In 2017, the National Treasury in collaboration with the South African Revenue Service (SARS) published a review of the Diesel Fuel Tax Refund System Discussion Paper for public comment. The reason for this collaboration is the fact that the diesel refund system is a National Treasury policy which is wholly administered by SARS. When the system was conceptualised and introduced , a few industries were considered to benefit. The primary objective of the system, as articulated in the discussion paper by the National Treasury, is that government was aiming at protecting the competitiveness of domestic primary producers. This means that the focus of the diesel refund administration is “qualifying primary production activities” and “use” that the government had pledged to support. Producers in the primary sector were seen to be price takers, therefore a need to cushion primary production sectors such as agriculture, forestry, fisheries, mining through a full or partial relief from diesel fuel taxes was identified. The fact that these primary production sectors were non-road users who employed many people due to the labour-intensive nature of their activities , was also a factor that was considered.
In the wake of the increasing levels of loadshedding this country has experienced, other industries are losing billions in revenue due to the inability to operate without electricity. This has led to some companies in industries not included in the diesel refund system benefit, making significant investment in procuring diesel to operate generators. The more frequent loadshedding occurs and the longer it lasts, the more diesel these companies must consume in order to continue to operate and contribute to the country’s gross domesticproduct. It comes as no surprise that the current discourse is, whether the National Treasury can be approached on the flexibility of the state to make the diesel refund system more inclusive.
Industries such as farming, forestry, mining (both on land and offshore) commercial fishing vessels, vessels owned by the National Sea Rescue Institute, coastal patrol vessels and vessels conducting research are some of the current beneficiaries of the system. Locomotives that are used for rail freight are also included in the system, as well as vessels that service fibre optic telecommunication cables along the coastline, the harbour vessels owned by the National Port Authority formerly known as Portnet, and vessels used by the in-port bunker barge operators. The last industry to benefit from the system is electricity generation. The qualifying plants are listed in Schedule 6 of the Customs and Excise Act. The 2017 discussion paper included proposed amendments relating to the inclusion of “wet contracts” and the permission for joint ventures to be approved as users within the criteria set out. The revision was intended to address administrative challenges that had been identified over the period of the system’s existence and not aimed at increasing the number of industries that can participate in the system.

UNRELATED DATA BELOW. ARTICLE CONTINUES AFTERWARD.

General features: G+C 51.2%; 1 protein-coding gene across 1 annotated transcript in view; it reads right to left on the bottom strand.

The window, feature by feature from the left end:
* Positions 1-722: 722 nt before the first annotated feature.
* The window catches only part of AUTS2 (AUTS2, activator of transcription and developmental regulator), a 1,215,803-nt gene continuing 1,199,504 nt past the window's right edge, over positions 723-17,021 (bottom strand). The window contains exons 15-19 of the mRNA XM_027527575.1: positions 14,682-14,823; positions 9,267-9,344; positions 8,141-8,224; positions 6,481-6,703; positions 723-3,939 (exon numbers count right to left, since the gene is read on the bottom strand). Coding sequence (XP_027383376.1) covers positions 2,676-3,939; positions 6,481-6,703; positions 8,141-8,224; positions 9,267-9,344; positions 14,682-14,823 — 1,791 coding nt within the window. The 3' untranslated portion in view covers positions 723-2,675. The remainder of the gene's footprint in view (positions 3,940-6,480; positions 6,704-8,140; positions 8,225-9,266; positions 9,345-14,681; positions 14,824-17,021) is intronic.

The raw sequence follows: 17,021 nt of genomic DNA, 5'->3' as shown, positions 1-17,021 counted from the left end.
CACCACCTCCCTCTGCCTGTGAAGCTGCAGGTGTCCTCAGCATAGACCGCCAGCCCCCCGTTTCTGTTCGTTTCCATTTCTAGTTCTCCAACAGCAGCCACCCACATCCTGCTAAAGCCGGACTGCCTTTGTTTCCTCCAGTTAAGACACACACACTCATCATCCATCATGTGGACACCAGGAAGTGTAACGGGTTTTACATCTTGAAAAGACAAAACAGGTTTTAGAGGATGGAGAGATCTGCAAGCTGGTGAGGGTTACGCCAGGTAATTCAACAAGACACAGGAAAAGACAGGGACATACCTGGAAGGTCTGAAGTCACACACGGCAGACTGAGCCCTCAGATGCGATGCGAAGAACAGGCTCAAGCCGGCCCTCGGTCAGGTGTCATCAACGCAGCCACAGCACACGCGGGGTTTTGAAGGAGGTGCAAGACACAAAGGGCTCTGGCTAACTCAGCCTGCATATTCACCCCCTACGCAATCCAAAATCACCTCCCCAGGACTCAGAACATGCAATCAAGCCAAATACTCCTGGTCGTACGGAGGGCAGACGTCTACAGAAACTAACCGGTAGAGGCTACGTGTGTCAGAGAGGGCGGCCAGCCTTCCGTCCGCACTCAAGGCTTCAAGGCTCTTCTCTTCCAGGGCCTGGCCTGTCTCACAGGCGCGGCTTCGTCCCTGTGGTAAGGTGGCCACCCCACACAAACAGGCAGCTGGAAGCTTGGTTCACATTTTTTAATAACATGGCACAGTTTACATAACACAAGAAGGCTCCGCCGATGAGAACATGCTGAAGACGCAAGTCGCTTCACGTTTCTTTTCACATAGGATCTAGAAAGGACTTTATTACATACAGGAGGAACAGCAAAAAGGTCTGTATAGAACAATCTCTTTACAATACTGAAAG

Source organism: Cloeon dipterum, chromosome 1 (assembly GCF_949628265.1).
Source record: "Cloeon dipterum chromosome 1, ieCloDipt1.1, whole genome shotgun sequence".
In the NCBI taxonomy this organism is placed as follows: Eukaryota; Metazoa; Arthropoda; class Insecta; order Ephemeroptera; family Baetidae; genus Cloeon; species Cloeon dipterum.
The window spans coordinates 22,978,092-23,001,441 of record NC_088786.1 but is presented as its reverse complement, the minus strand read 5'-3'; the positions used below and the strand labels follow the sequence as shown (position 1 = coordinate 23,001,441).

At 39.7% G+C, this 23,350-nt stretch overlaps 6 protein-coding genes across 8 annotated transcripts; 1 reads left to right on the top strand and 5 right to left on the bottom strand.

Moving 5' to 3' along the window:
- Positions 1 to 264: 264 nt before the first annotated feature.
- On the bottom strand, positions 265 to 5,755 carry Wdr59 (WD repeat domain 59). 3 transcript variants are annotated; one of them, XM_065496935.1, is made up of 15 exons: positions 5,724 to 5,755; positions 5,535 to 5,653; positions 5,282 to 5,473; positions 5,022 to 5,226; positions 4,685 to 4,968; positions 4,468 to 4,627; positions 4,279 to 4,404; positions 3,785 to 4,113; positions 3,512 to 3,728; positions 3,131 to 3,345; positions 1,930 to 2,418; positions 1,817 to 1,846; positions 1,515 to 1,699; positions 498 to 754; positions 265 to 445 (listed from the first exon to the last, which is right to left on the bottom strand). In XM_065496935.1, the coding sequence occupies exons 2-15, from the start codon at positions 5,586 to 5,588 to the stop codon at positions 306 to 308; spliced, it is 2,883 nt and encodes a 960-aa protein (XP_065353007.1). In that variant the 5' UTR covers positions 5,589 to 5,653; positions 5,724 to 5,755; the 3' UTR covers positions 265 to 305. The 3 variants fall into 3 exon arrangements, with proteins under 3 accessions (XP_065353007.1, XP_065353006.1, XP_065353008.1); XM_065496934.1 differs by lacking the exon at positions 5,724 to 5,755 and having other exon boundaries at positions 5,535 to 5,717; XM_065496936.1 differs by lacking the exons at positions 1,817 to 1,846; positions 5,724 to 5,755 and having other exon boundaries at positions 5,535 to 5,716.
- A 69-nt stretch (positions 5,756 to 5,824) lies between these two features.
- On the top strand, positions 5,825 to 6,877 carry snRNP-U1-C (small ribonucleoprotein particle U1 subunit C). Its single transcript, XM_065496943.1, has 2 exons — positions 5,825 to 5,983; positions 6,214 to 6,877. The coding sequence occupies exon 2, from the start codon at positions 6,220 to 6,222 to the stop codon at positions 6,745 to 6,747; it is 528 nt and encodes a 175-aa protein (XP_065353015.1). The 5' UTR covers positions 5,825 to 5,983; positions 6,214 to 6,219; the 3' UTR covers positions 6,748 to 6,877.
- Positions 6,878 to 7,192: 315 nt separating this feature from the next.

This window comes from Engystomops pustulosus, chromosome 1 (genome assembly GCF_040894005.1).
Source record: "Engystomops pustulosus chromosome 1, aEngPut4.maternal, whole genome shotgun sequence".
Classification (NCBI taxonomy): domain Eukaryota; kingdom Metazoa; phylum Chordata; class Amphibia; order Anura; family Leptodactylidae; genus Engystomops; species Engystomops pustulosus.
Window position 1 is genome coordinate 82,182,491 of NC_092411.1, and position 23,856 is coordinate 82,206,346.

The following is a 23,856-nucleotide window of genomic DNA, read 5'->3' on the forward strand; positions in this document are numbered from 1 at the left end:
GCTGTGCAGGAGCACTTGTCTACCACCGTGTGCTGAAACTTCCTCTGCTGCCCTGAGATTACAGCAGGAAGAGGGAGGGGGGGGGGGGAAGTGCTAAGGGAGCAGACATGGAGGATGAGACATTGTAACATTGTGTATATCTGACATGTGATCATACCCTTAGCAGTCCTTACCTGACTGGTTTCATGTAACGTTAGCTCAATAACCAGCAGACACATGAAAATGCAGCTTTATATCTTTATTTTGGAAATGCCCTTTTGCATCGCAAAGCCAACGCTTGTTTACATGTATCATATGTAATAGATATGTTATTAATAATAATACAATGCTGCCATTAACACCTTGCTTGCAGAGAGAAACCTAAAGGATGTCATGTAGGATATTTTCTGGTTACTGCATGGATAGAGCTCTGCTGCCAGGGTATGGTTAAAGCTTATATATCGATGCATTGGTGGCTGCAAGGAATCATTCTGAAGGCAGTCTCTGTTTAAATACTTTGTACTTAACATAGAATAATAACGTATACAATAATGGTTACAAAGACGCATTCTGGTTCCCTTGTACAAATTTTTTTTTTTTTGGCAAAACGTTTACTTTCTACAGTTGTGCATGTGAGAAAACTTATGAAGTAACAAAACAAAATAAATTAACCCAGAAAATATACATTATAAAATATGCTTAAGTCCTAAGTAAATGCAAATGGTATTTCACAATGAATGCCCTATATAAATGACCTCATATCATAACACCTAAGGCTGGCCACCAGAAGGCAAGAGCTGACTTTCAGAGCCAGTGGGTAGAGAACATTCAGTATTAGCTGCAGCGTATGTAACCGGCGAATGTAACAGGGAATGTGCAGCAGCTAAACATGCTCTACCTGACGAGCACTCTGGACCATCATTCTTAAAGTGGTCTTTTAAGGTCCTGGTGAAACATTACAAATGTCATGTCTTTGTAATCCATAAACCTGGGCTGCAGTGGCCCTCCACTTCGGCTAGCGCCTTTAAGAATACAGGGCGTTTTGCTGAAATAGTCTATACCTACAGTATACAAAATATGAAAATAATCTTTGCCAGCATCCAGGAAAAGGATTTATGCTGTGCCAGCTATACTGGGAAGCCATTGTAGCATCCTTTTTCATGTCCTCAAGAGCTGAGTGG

So, how is the refund determined? Although the price of fuel includes the Road Accident Fund levy and the fuel levy, the system only refunds (upon successful application) a portion of these levies according to formulas predetermined and published by SARS. The criteria and support for the refund process is strictly monitored by SARS, thus having purchased and used the fuel off road is not sufficient to entitle a claimant. One must prove their entitlement according to the guidelines that are set out in Schedule 6 to the Customs and Excise Act. What is clear from this system is that those who successfully claim the refunds, are those who have purchased fuel and not used it on the road. It is also clear that they receive a portion of their input cost with a result of improving their liquidity.
The fuel levies generate a significant amount of revenue for the state. According to the Budget Highlights document issued by the National Treasury, for the financial year 2022/23, fuel levies collected amounted to R89.1 billion. Due to other pressing matters that the government must deal with, the first question to ask is whether the government can afford to expand the pool of industries who can benefit from the diesel refund system? Secondly, will SARS be able to administer the system should more industries be included?
The system has been a fertile ground for litigation. SARS has also, over the course of the system, endeavoured to clarify the rules and regulations that govern the administration thereof. Having said that, it remains to be seen whether the revenue service has enough capacity to enforce the letter of the law. If including more industries in the system was to be considered against the loss to the fiscus argument, would such a solution be temporary until such time as the level of loadshedding is reduced? There are no perfect answers.
A difficult balance must be struck between a loss to the fiscus of funds used to assist government in delivering services and government’s mandate of creating a conducive environment for businesses to thrive. When companies are profitable, they preserve and create jobs. The fiscus would receive the revenue back through higher taxes paid by taxpayers which may include higher fuel levies as a result of more road users.